On October 8th, US President Joe Biden signed the K-12 Cybersecurity Act into law. Since 2018, 3,880 schools, including colleges and universities, have been victims of ransomware attacks, costing them extensive labor in mitigating the threat of billions of dollars in paying the ransom. This legislation enables the CISA to study cybersecurity risks within secondary institutions and provide them with the tools and guidance they require to secure their digital infrastructures and SIS.
A year from now, schools will benefit from the results of the CISA’s study but, until then, this measure heavily impacts their next technical steps. What does this law really mean for the current security practices within the education industry? We can expect to see the following:
Continued expansion of access to technology
The COVID-19 pandemic exacerbated issues in tech-equity and access as schools scrambled to keep teaching and learning going under remote and hybrid models. In the last two years, more teachers and students have been equipped with devices than ever before. Subsequently, in 2020 alone, there were 1,740 academic institutions that experienced ransomware attacks as cybercriminals took advantage of this influx of users and sought to hold sensitive information hostage.
Now that we are seeking a form of normalcy by returning to classrooms, some schools are diverting back to non-digital processes in an effort to avoid the security challenges they can’t seem to handle. However, others are expecting higher quality teaching and learning from their previous investment in 1:1 computing. The K-12 Cybersecurity Law demonstrates that the government has similar predictions that technology in the classroom will become the new normal. Over the next year, schools will be working to integrate technology in a safer and purposeful manner rather than out of desperation. Cybersecurity threats will likely intensify as a result and schools will face a barrage or ransomware attacks.
Maintenance and ramp-up of current cybersecurity strategies
Students are steadily becoming more vulnerable to cybersecurity risks, particularly identity theft. It is a higher “ROI” for cybercriminals to obtain social security numbers and date of births while victims are young so they can participate in fraudulent activities without immediately raising red flags or to use it as leverage for an attack years down the road.
While the CISA conducts their study on the threats that seek to breach school firewalls, the education industry can expect cybersecurity risks to increase from the 29% spike noted this past July. It is going to be about a year, maybe more, before schools have something tangible from the CISA to improve their cybersecurity strategies. In the meantime, technical teams are going to be forced to maintain and bolster their security game plans with measures like antivirus software, content filters, data loss prevention backups, whitelisting, and security awareness training.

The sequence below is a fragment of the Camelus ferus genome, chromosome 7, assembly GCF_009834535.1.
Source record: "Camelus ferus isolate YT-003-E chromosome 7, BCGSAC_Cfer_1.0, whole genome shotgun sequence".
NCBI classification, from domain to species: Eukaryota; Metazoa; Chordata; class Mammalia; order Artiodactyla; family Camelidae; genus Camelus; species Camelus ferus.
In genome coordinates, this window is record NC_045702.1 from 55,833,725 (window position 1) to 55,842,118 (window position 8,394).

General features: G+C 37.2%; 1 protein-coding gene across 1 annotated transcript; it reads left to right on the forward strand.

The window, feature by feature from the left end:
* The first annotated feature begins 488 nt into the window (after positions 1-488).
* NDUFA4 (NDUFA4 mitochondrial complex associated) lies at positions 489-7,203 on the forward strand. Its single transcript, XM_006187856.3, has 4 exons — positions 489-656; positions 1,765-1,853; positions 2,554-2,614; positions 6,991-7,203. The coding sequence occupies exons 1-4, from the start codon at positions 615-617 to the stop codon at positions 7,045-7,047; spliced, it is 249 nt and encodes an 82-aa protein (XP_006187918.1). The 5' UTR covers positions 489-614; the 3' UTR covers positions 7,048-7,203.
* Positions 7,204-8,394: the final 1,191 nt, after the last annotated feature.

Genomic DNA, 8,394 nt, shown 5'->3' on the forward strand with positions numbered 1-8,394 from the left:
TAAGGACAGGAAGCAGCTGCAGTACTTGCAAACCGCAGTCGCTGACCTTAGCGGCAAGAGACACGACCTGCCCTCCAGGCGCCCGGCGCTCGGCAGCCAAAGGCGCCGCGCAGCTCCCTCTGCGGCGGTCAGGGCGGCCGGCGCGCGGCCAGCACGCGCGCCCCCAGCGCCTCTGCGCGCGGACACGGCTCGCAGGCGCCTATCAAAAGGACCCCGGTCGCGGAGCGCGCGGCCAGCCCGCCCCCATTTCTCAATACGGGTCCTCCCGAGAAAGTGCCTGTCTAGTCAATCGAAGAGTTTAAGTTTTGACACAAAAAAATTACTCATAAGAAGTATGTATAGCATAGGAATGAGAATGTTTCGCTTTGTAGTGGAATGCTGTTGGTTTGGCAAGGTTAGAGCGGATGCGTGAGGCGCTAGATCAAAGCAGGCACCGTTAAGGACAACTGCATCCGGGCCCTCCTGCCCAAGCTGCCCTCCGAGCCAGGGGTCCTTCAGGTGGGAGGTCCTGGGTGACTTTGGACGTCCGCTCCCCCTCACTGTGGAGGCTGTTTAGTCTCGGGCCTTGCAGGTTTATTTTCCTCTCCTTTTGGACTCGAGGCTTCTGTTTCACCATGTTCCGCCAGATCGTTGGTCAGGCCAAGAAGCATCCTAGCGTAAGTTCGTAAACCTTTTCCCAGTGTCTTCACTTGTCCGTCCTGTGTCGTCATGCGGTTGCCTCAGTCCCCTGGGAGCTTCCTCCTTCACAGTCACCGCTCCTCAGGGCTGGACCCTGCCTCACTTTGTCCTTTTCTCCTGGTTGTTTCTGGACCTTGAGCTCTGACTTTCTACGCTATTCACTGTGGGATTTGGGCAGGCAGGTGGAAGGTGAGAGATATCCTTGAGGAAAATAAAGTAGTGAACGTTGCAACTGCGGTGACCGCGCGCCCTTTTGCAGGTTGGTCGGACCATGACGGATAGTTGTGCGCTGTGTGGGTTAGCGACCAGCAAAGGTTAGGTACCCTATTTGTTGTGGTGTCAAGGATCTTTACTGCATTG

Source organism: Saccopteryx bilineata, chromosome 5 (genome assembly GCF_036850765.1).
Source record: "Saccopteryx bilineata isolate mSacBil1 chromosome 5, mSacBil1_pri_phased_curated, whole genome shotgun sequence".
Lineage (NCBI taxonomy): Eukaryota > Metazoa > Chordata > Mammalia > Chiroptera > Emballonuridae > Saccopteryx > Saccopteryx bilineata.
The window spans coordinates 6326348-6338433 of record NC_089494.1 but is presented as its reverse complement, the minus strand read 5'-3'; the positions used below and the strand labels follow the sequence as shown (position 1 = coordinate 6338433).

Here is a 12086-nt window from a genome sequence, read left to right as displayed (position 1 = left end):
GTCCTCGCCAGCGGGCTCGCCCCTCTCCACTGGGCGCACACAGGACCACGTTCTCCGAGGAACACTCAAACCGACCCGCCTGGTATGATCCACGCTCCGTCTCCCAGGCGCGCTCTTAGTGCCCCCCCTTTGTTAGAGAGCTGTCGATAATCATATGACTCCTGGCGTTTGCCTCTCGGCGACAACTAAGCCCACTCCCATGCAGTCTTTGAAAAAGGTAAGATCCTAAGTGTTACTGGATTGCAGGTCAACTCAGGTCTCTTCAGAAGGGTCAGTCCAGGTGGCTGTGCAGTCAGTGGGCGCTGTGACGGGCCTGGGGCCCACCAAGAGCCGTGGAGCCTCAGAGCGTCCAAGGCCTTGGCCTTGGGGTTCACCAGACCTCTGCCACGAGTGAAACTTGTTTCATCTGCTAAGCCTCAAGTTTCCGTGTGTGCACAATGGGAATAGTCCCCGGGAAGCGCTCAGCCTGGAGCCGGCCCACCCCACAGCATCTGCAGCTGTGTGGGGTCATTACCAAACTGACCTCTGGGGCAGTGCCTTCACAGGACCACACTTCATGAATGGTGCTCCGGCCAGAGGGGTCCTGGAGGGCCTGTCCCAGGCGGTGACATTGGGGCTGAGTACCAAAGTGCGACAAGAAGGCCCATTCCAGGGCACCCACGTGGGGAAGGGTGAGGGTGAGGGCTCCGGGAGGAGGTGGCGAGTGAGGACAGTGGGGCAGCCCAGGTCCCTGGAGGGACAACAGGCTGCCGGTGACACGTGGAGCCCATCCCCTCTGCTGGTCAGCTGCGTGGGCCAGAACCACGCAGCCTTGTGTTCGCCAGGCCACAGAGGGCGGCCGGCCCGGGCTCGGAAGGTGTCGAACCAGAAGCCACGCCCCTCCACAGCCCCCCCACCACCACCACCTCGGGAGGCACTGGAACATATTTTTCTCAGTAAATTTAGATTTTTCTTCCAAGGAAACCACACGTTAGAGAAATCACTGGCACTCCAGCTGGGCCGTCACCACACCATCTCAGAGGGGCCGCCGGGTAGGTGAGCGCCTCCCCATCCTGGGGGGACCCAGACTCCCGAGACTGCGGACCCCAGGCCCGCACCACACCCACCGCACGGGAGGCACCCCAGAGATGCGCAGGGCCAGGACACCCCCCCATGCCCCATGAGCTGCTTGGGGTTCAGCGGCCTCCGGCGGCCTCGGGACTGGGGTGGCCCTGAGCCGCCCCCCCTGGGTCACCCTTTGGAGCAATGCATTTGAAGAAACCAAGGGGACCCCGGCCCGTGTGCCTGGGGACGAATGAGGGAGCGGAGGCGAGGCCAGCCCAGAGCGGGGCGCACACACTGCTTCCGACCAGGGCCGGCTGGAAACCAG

Increase in the need for qualified technical staff
Unfortunately, another reason for the rise of cybersecurity threats within the education industry is the limited resources schools often have. Long before we were hit with the COVID-19 pandemic, there was a progressing labor shortage in teachers. The country will have seen the exit of over 270,000 teachers by 2026. Now that more academic institutions have expanded their repository of technology, they are also heavily feeling the weight of not having enough technical staff to manage it. Even after we see the CISA collateral, schools will need knowledgeable employees to implement those recommendations and there likely won’t be many.
In addition, cybersecurity defenses can be expensive and school budgets aren’t very flexible, nor can they afford to pay the possible federal penalties for failing to apply those coming security precautions. As the battle for more education funding continues, with no clear end in sight, schools that cannot invest in a quality IT department will be seeking technology that extends the capacity and ability of their lean team. Education consultancies generally provide affordable, high-level protections that save technical staff time and can guide schools in the execution of the CISA’s cybersecurity plans.
As the education industry cements the era of the digital classroom, cybersecurity risks, like ransomware, will continue to be one of the most pressing challenges schools face. The K-12 Cybersecurity Law is a groundbreaking first step, but the reality is that it does not offer immediate relief to these threats and it highlights other factors that encompass the issue: access to technology, present security measures, education funding, and the labor shortage. On a positive note, until the CISA releases their findings there are a series of steps secondary institutions can take to strengthen their infrastructure’s cybersecurity.
For questions about your school’s cybersecurity strategy, contact our experts at Amplified IT to learn more about our security detection, prevention, and mitigation offerings.
About the Author:
Jada joined Amplified IT in 2021 after 4 years of working as a high school English teacher in a Maryland public school system, and 7 years as a freelance copywriter, content writer, and editor. As the Marketing Copywriter, she is passionate about strategically using words to reach our clients and connect them to the benefit of our services for their classrooms and communities. When she is not writing or managing content, Jada can be found painting her next masterpiece, brushing up on her French language skills, traveling with her family, and teaching Sunday school at her church. She is an avid bubble tea drinker, and loves french fries.